Tonight I invited my parents for dinner in Trier, a small Rhenish town with a glorious past. It rose to prominence under the rule of the Roman emperor Constantine in the 4th century AD, when the city became the seat of the Gallic prefecture. However, in what follows I shall not deal with the town’s imperial pride, but with its modern culinary achievement. Many people have heard of Apicius, an alleged 1st century Roman author who is thought to have written a collection of cooking recipes that goes under the name of “De Re Coquinaria”, “On the matter of cooking”. The work is a remarkable mirror into what Romans ate, drank and how they dealt with ingredients, not only in cooking, but also in producing and storing them.
Trier sports a restaurant that until this evening had succeeded in keeping away from my inquisitive eyes and palate: “Zum Domstein”. What convinced me that it was not a cheap touristy eatery looking for a place in the limelight was its genesis. To avoid gilding the lily, I shall only mention a classicist owner, some Roman archeological remains in the keller and a willingness to ally Apicius to modern expectations. Thus I went there with an easy heart and an empty stomach.
The restaurant, whose unassuming name did not promise an exclusive Roman experience, is situated in Trier’s pebbled central square and only alludes to a Roman cuisine on a small hanging signpost above the main door. Once inside, decoration did not betray Rome either. It was only when the Speisekarten were brought to us than we realized that things were about to change: the menu was double-headed, one German, one Roman, exhibiting a Latin title and three columns, the first bearing the Latin name for the courses. Naturally, I had brought Apicius’ De re coquinaria (with facing translation) to the table to set the accuracy factor: it proved to be a stunning 100%: all courses matched those found in Apicius. I was delighted but my mouth was already watering as my erratic imagination hopped on the time machine.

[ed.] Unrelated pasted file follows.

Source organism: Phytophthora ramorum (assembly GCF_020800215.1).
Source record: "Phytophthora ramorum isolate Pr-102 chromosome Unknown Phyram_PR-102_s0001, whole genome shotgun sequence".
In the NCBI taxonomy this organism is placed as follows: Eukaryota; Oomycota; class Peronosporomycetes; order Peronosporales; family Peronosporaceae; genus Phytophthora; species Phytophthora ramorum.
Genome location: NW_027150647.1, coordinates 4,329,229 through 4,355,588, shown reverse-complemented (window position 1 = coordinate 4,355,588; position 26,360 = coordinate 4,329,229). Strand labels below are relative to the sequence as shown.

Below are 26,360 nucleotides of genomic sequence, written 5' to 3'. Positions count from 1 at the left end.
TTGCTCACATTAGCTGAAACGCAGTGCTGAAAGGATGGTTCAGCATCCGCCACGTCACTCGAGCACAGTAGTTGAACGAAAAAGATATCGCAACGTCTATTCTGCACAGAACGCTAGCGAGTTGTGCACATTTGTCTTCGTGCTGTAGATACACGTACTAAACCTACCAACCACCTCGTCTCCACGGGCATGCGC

There were two evening menu arrangements, simply listed CENA APICIANA I and CENA APICIANA II. A typical Roman CENA (main meal; it later irrupted into modern languages as dinner), I learned, was made up of three units, very much like our modern meal. The starters or PROMULSUM were followed by the PRIMA MENSA, or main meal, which fell on the SECUNDA MENSA or dessert.
The CENA began with MULSUM, a spiced white wine in which I picked up aniseed and honey. I brought a souvenir bottle back home but this post is not written on mulsum fumes.
What followed was a series of dishes which I shall briefly describe below.
The exordial course items called GUSTATIONES (part of PROMULSUM) were not very different from the idea behind the Spanish tapas. The first dish, TISANA, was not a cup of herbal tea but a delicious barley soup served in Roman pottery stolen from the History museum across the street. (photo below – unreliable source for last comment).
Next, we dealt in sausages with pine-kernels and green beans, whose name opens new horizons: Lucanicae Fabaciae Virides. How Lucanian the sausages were, I shall never know.
CARDUI were next on the list, that is artichokes in a vinaigrette sauce. All these three GUSTATIONES went with MUSTEA, a heavenly wine roll with bay leaves and rosemary. No wonder that the boar head was “bedecked with bays and rosemary” in the medieval carol. An excellent alloy.
The only choice one had with the Roman menu was the MENSA PRIMA, where the range was from fried zucchinis (CUCURBITAS ET CAROTAE FRICTAS) to PERNA CUM CARICIS (ham), PISCIS ASSUS (fried fish) and AGNUS TARPEIANUS (lamb with herbs, wine, onion). I picked the lamb as my head was Agnus Dei was ringing in my head.
For the SECUNDA MENSA, the chef, one of Apicius’ grand grand¹² sons perhaps, had proposed PATINA DE PIRIS, soufflé of pears, very close to crème brûlée, in my view.
Except for the sausages, which tasted like Rome on fire under Nero, all the other ones were familiarly delicious, which left me with a raw dilemma. Can a favourable savour imply faithful adherence to Roman standards? Should the historian in me give the thumb up to a meal which appeased my hollow throat or should I rather expect Roman sustenance to strike an odd note with my anachronistic palate? Difficult to say, really.
It is not less true that the experience at ‘Zum Domstein’ in the company of Apicius was a delightful one which I hope to repeat soon. Until then, let Rome burn, the limes hold and our cauponas be filled with garum and mulsum.